What We’re Grateful For This Year

2021 has been a profoundly difficult year, on every front. But there have been bright spots.

From the start of November through Thanksgiving, we have highlighted on social media some of the incredible work of our members and our union that we’re grateful for this year.

Here are the wins from 2021, collected so you can revisit them again and again.

#WeFightWeWin November

Illustrated hand raising a flag with text that says, "Student debt forgiveness for educators."

Nov. 1: Student Debt Forgiveness for Educators

We’ll start with a national win. Thanks to a lawsuit by the American Federation of Teachers, millions of educators, healthcare professionals, and public employees are now eligible to have their student debt discharged sooner with changes to the Public Service Loan Forgiveness program.

Illustrated hand raising a flag with text that says, "Internet access for rural Texans."

Nov. 2: Internet Access for Rural Texans

Bastrop Federation of Teachers members used their voices to advocate for their students struggling with poor internet access. Sharing their stories of school bus hotspots and reading students’ lips on Zoom made the case for House Bill 5, a new law that provides incentives to internet providers to expand broadband access to rural areas and neighborhoods without adequate access.

Illustrated hand raising a flag with text that says, "Free citizenship clinics for permanent residents in Texas."

Nov. 3: Free Citizenship Clinics for Permanent Residents

Our local unions helped more than 300 permanent residents navigate the complicated path to U.S. citizenship with free clinics in Houston and the Rio Grande Valley.

“I can think of nothing that is a greater honor than helping one of our colleagues become fully vested in our country, fully vested in our democracy, and able to fully lift their voice,” said Texas AFT President Zeph Capo at the Houston clinic in May.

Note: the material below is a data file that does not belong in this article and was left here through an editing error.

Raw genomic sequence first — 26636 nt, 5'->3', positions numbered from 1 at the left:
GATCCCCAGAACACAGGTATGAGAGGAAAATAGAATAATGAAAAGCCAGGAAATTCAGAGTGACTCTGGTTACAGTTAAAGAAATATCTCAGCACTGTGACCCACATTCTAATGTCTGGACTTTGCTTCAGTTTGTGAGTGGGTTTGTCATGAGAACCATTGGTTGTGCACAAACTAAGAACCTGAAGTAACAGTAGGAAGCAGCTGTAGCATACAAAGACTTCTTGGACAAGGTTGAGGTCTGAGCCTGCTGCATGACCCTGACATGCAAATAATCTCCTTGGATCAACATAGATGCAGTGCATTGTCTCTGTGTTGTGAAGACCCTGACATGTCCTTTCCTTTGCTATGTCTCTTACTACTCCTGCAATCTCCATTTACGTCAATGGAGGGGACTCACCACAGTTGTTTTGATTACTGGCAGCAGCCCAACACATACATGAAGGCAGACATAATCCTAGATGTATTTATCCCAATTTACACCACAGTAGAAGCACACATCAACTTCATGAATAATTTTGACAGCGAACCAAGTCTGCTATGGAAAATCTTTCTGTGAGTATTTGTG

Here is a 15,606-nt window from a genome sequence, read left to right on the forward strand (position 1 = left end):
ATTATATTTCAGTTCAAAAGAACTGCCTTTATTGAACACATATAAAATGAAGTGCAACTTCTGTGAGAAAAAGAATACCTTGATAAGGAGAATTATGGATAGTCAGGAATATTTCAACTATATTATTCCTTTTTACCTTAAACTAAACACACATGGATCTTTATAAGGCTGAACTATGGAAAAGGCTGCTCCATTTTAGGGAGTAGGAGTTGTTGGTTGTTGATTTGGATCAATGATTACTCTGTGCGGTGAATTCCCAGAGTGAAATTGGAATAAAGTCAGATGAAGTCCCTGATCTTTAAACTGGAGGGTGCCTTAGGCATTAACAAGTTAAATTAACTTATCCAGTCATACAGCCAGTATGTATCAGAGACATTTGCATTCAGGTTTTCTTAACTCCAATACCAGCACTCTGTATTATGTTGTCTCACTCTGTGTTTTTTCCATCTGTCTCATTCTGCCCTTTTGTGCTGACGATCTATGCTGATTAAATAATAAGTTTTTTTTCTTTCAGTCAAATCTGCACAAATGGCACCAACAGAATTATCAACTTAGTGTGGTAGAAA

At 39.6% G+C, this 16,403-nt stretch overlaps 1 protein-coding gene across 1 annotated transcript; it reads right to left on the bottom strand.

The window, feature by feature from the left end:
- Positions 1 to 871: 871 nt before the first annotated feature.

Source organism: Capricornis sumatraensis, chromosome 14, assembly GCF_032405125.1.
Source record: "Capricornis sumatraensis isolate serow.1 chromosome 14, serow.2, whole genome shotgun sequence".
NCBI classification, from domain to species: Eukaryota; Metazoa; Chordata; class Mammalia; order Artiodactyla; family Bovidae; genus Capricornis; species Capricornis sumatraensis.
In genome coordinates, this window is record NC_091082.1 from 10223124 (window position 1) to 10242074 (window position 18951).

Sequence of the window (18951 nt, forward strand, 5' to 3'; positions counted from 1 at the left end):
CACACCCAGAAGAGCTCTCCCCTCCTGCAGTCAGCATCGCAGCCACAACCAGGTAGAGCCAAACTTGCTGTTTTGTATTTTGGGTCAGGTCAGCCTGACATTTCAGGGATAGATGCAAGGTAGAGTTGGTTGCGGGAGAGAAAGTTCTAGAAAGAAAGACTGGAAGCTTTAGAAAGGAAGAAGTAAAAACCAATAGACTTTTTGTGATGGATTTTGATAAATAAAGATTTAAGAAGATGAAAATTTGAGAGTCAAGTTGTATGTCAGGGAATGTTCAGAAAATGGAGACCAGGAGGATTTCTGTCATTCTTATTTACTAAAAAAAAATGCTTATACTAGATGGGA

Illustrated hand raising a flag with text that says, "Community COVID-19 vaccine clinics."

Nov. 4: COVID-19 Vaccine Clinics

Our union was determined to make back-to-school safer — even if state leaders refused to do so. Our four local unions in the Rio Grande Valley have hosted a series of COVID-19 vaccine clinics that have gotten more than 800 shots in arms & made communities and schools safer. These clinics are still ongoing through December.

Illustrated hand raising a flag with text that says, "13th check for retired educators."

Nov. 5: 13th Check for Retirees

Like many of you, we won’t be happy until the Legislature makes annual cost-of-living adjustments for retired educators a reality. But we are grateful for the efforts of our Retiree Plus members in advocating for (and winning) a one-time supplemental payment for relief now.

We’re also grateful to all members for sending 4,600 letters to your state representatives on the subject.

Illustrated hand raising a flag with text that says, "Federal COVID-19 relief funding sent directly to school districts."

Nov. 6: Federal COVID-19 Relief Funding Sent Directly to School Districts

With millions of federal dollars hanging in the balance this spring, you sent thousands of letters and tweets to your state representatives.

And it worked. Educator advocacy made sure most — if not quite all — of nearly $17 billion went directly to school districts to respond to COVID-19 needs.

Illustrated hand raising a flag with text that says, "Improved COVID-19 testing in schools."

Nov. 7: Improved COVID-19 Testing in Schools

School safety was the single biggest issue on all our minds. Texas AFT Associate Membership Program members in Judson organized a car caravan and other protests for an enhanced COVID-19 testing plan.

The result? A partnership with a local nonprofit to provide regular, reliable, district-wide testing for staff and students.

Illustrated hand raising a flag with text that says, "State takeover bill scaled back dramatically."

Nov. 8: State Takeover Bill Scaled Back Dramatically

In its original form, Senate Bill 1365 would have given the education commissioner “final and unappealable” power to impose sanctions and take over school districts.

Four thousand letters, 5,000 tweets, and countless phone calls from our members to the Legislature radically changed the bill before passage.

Illustrated hand raising a flag with text that says, "Local COVID-19 paid leave."

Nov. 9: Local COVID-19 Paid Leave

Protecting school employees during the COVID-19 pandemic has been an ongoing battle — but one we never gave up on.

In DeSoto ISD, Southwest Dallas AFT members fought for and won COVID-19 paid leave days for all employees. They spoke at town halls and board meetings and sent nearly 900 letters to the school board.

Now they’re fighting for the same protections for Duncanville ISD employees.

Illustrated hand raising a flag with text that says, "A fair shot for students with serious illnesses."